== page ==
Today, Commissioner Oettinger received the “5G Manifesto for timely deployment of 5G in Europe” from key players in telecoms and in sectors in which 5G technologies will help build innovative products and services. The manifesto presents a consolidated industry view developed by board-level executives from the telecoms sector (BT Group, Deutsche Telekom, Ericsson, Hutchison Whampoa Europe, Inmarsat, Nokia, Orange, Proximus, Royal KPN, SES, Tele2 AB, TIM - Telecom Italia, Telefonica, Telekom Austria Group, Telenor Group, Telia Company and Vodafone) and leading companies from the industries that are most likely to take advantage of 5G technologies early on, starting in 2018 (transport and logistics, healthcare, energy, media and entertainment, manufacturing, smart cities). Early supporters include Ahlers, Airbus Defence & Space, Royal Philips, Siemens and Thales Alenia Space. It is expected that more industry players will subscribe to it once published. A high level meeting between representatives of the manifesto promoters and Commissioner Oettinger took place today to discuss 5G core priorities and recommendations for the next steps.
The 5G Manifesto outlines the main opportunities and challenges linked to the deployment of 5G infrastructure in Europe. In particular, it provides recommendations for a common vision and a calendar for deployment of investments, standards and the synchronised introduction of services in Europe. It underlines the need for spectrum and improved regulatory conditions in terms of local installation of cells, open internet rules which promote innovation, data protection and fair use.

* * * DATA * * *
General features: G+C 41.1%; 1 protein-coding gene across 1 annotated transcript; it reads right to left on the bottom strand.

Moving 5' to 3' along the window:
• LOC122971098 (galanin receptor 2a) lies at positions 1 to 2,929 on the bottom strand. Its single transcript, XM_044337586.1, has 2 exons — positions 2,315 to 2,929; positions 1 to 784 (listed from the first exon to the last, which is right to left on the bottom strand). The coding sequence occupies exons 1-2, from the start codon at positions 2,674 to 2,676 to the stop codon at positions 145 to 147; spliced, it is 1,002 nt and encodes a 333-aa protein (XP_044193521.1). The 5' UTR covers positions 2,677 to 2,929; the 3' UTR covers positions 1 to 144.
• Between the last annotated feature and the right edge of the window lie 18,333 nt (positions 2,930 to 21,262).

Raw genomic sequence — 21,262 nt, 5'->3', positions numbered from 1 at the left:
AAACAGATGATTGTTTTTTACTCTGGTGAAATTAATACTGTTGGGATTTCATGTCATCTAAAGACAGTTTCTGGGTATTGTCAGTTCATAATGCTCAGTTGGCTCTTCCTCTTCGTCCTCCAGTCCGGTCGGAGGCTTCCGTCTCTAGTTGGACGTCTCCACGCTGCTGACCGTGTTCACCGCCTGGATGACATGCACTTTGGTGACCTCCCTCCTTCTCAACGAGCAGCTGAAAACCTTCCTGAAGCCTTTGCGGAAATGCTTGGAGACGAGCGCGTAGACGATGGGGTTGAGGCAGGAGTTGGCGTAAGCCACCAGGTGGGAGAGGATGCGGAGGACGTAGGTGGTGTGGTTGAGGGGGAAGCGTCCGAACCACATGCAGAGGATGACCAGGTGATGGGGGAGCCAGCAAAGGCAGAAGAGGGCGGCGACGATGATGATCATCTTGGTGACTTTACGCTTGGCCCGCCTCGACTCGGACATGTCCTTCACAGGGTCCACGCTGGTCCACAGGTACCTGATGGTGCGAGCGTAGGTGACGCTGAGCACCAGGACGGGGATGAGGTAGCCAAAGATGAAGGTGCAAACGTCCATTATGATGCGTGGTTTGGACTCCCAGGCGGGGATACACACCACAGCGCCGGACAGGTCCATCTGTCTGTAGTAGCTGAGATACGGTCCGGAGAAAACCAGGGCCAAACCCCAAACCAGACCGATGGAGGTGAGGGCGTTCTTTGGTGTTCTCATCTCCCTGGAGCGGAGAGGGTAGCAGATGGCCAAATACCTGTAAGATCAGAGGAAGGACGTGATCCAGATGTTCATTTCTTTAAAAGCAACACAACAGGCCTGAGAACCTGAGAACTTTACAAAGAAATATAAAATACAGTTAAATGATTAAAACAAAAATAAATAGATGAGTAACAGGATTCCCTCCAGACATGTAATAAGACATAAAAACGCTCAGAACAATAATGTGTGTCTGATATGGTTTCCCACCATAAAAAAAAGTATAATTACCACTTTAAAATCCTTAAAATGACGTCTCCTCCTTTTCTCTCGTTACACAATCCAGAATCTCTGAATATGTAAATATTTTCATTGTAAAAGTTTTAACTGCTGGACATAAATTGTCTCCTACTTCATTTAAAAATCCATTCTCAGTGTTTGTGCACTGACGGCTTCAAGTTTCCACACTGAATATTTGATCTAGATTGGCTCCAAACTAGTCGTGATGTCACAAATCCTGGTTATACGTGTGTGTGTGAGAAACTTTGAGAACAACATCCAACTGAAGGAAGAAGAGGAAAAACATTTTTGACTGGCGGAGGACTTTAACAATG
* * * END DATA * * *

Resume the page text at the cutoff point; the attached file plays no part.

When drawing up its 5G Action Plan, the Commission will consider the industry analysis and recommendations, alongside other inputs, and in particular from the consultation, which is open until 11th July. The 5G Action Plan will be presented in September, at the same time as the proposal for the review of the telecom regulatory framework.
The 5G Manifesto at a glance
The telecom companies propose a challenging calendar for the introduction of 5G networks across Europe. They commit to starting large-scale demonstrations by 2018 and launching 5G commercially in at least one city in each of the 28 Member States by 2020. This responds to Commissioner Oettinger's call of 23rd February at the Mobile World Congress 2016 to raise our ambitions to make Europe a leader in 5G deployment. The manifesto also underlines the importance of sectors such as automotive or media in the development and deployment of the 5G networks and the need to work together to create the 5G business models, services and products.
Some highlights of the manifesto include:
5G as key enabler for the digitalisation of the European economy
- The Commission and Member States should promote the benefits of 5G networks to meet connectivity needs of vertical industries and public institutions
Ecosystem-forming initiatives by industry players and the role of EU
- The industry is committed to pan-European 5G trials in areas such as connective automotive; connected eHealth, transport and logistics, Public Safety, smart grids, smart cities, media and entertainment. In 2017, it will deliver a roadmap for trials and demonstrators to start in 2018.